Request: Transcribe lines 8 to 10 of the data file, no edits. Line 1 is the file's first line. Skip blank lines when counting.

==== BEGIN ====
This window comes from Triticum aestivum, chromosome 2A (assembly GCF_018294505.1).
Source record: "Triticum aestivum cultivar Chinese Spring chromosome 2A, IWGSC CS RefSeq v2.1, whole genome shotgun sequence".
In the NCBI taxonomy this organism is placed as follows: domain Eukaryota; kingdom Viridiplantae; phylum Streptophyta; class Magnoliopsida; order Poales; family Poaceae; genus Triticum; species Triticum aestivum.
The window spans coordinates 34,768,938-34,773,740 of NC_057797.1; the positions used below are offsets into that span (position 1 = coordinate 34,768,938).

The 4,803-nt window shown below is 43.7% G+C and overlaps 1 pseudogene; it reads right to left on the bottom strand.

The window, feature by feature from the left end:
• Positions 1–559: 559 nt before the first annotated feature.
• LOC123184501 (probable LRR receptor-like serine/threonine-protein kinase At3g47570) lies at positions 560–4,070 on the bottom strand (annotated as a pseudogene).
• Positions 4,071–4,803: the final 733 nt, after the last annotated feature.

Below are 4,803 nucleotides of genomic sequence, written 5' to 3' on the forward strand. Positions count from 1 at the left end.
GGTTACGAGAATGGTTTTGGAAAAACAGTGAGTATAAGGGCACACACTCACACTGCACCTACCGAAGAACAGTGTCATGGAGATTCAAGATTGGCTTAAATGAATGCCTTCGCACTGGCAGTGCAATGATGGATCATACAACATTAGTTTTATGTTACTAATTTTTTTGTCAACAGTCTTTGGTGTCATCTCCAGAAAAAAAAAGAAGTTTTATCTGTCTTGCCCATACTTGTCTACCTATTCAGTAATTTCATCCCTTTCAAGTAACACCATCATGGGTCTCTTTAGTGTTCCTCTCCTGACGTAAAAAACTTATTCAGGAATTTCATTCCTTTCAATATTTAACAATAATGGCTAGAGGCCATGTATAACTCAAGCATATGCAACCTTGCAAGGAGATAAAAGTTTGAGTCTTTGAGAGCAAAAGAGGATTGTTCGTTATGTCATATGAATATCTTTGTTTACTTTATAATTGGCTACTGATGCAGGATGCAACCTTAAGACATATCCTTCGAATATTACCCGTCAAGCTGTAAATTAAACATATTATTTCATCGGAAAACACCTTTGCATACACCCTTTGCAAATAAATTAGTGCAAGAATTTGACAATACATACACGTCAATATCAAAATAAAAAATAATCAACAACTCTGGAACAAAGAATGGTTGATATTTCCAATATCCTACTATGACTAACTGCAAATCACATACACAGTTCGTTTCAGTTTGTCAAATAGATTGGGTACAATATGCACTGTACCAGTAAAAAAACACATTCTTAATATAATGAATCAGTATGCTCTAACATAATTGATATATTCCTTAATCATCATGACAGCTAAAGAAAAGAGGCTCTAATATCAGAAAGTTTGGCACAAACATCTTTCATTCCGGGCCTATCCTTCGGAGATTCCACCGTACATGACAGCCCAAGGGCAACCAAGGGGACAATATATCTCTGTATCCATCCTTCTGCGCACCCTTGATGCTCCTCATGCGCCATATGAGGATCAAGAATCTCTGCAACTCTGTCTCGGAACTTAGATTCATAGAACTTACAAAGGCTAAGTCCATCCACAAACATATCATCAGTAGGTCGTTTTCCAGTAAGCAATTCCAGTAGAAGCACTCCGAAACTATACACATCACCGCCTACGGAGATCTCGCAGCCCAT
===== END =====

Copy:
• LOC123184501 (probable LRR receptor-like serine/threonine-protein kinase At3g47570) lies at positions 560–4,070 on the bottom strand (annotated as a pseudogene).
• Positions 4,071–4,803: the final 733 nt, after the last annotated feature.

Below are 4,803 nucleotides of genomic sequence, written 5' to 3' on the forward strand. Positions count from 1 at the left end.